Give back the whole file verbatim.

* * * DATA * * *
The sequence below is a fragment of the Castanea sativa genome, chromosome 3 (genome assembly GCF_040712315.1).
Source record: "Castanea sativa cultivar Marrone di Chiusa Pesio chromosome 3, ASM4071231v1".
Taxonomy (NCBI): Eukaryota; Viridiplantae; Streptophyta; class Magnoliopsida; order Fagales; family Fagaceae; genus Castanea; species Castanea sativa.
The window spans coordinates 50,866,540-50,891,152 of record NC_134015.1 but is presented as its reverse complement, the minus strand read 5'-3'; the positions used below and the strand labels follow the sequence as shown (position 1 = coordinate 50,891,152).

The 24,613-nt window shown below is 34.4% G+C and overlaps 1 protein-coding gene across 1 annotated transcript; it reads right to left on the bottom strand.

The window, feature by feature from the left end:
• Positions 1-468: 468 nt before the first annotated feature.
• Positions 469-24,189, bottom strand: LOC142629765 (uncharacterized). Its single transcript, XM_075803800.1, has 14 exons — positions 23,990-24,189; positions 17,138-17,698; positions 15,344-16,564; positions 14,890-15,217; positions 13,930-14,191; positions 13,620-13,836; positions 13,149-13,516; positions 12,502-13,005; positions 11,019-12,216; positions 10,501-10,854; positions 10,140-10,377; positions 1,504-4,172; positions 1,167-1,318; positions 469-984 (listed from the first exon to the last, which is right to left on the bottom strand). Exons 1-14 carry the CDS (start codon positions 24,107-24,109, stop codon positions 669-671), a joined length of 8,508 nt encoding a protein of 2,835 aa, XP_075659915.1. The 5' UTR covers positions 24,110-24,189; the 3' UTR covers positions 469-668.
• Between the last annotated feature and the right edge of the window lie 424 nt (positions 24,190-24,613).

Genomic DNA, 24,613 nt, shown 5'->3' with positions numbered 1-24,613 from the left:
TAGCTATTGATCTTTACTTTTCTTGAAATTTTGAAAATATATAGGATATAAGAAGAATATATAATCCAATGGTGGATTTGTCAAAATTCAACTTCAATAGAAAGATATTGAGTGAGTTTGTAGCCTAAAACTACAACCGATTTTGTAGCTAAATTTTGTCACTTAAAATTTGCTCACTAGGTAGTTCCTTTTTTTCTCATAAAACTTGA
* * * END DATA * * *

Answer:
The sequence below is a fragment of the Castanea sativa genome, chromosome 3 (genome assembly GCF_040712315.1).
Source record: "Castanea sativa cultivar Marrone di Chiusa Pesio chromosome 3, ASM4071231v1".
Taxonomy (NCBI): Eukaryota; Viridiplantae; Streptophyta; class Magnoliopsida; order Fagales; family Fagaceae; genus Castanea; species Castanea sativa.
The window spans coordinates 50,866,540-50,891,152 of record NC_134015.1 but is presented as its reverse complement, the minus strand read 5'-3'; the positions used below and the strand labels follow the sequence as shown (position 1 = coordinate 50,891,152).

The 24,613-nt window shown below is 34.4% G+C and overlaps 1 protein-coding gene across 1 annotated transcript; it reads right to left on the bottom strand.

The window, feature by feature from the left end:
• Positions 1-468: 468 nt before the first annotated feature.
• Positions 469-24,189, bottom strand: LOC142629765 (uncharacterized). Its single transcript, XM_075803800.1, has 14 exons — positions 23,990-24,189; positions 17,138-17,698; positions 15,344-16,564; positions 14,890-15,217; positions 13,930-14,191; positions 13,620-13,836; positions 13,149-13,516; positions 12,502-13,005; positions 11,019-12,216; positions 10,501-10,854; positions 10,140-10,377; positions 1,504-4,172; positions 1,167-1,318; positions 469-984 (listed from the first exon to the last, which is right to left on the bottom strand). Exons 1-14 carry the CDS (start codon positions 24,107-24,109, stop codon positions 669-671), a joined length of 8,508 nt encoding a protein of 2,835 aa, XP_075659915.1. The 5' UTR covers positions 24,110-24,189; the 3' UTR covers positions 469-668.
• Between the last annotated feature and the right edge of the window lie 424 nt (positions 24,190-24,613).

Genomic DNA, 24,613 nt, shown 5'->3' with positions numbered 1-24,613 from the left:
TAGCTATTGATCTTTACTTTTCTTGAAATTTTGAAAATATATAGGATATAAGAAGAATATATAATCCAATGGTGGATTTGTCAAAATTCAACTTCAATAGAAAGATATTGAGTGAGTTTGTAGCCTAAAACTACAACCGATTTTGTAGCTAAATTTTGTCACTTAAAATTTGCTCACTAGGTAGTTCCTTTTTTTCTCATAAAACTTGA